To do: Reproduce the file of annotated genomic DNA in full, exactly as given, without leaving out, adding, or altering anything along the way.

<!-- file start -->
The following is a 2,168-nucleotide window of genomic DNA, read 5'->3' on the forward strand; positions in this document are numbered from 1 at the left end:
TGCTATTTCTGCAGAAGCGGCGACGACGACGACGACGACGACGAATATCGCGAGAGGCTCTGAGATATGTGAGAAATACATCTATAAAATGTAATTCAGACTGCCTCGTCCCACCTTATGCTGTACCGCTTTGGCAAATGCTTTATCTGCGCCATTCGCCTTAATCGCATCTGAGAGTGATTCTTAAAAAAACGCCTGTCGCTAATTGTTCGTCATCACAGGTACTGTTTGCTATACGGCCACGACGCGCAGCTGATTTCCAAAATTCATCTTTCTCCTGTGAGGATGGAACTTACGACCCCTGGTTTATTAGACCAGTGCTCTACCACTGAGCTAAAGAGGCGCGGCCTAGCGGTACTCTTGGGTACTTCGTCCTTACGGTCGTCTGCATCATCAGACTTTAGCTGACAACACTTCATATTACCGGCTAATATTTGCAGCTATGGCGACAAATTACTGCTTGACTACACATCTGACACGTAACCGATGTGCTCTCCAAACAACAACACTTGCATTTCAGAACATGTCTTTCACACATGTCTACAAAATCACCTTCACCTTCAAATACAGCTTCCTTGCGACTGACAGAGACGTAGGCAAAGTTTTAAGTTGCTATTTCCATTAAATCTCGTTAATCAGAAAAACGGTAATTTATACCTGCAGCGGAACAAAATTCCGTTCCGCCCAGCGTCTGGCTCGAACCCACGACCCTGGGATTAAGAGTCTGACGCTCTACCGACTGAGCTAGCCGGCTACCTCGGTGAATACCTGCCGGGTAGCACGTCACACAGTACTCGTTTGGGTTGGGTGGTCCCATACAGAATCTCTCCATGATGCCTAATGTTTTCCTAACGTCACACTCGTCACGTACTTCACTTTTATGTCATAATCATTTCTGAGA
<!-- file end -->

The following is a 2,168-nucleotide window of genomic DNA, read 5'->3' on the forward strand; positions in this document are numbered from 1 at the left end:
TGCTATTTCTGCAGAAGCGGCGACGACGACGACGACGACGACGAATATCGCGAGAGGCTCTGAGATATGTGAGAAATACATCTATAAAATGTAATTCAGACTGCCTCGTCCCACCTTATGCTGTACCGCTTTGGCAAATGCTTTATCTGCGCCATTCGCCTTAATCGCATCTGAGAGTGATTCTTAAAAAAACGCCTGTCGCTAATTGTTCGTCATCACAGGTACTGTTTGCTATACGGCCACGACGCGCAGCTGATTTCCAAAATTCATCTTTCTCCTGTGAGGATGGAACTTACGACCCCTGGTTTATTAGACCAGTGCTCTACCACTGAGCTAAAGAGGCGCGGCCTAGCGGTACTCTTGGGTACTTCGTCCTTACGGTCGTCTGCATCATCAGACTTTAGCTGACAACACTTCATATTACCGGCTAATATTTGCAGCTATGGCGACAAATTACTGCTTGACTACACATCTGACACGTAACCGATGTGCTCTCCAAACAACAACACTTGCATTTCAGAACATGTCTTTCACACATGTCTACAAAATCACCTTCACCTTCAAATACAGCTTCCTTGCGACTGACAGAGACGTAGGCAAAGTTTTAAGTTGCTATTTCCATTAAATCTCGTTAATCAGAAAAACGGTAATTTATACCTGCAGCGGAACAAAATTCCGTTCCGCCCAGCGTCTGGCTCGAACCCACGACCCTGGGATTAAGAGTCTGACGCTCTACCGACTGAGCTAGCCGGCTACCTCGGTGAATACCTGCCGGGTAGCACGTCACACAGTACTCGTTTGGGTTGGGTGGTCCCATACAGAATCTCTCCATGATGCCTAATGTTTTCCTAACGTCACACTCGTCACGTACTTCACTTTTATGTCATAATCATTTCTGAGA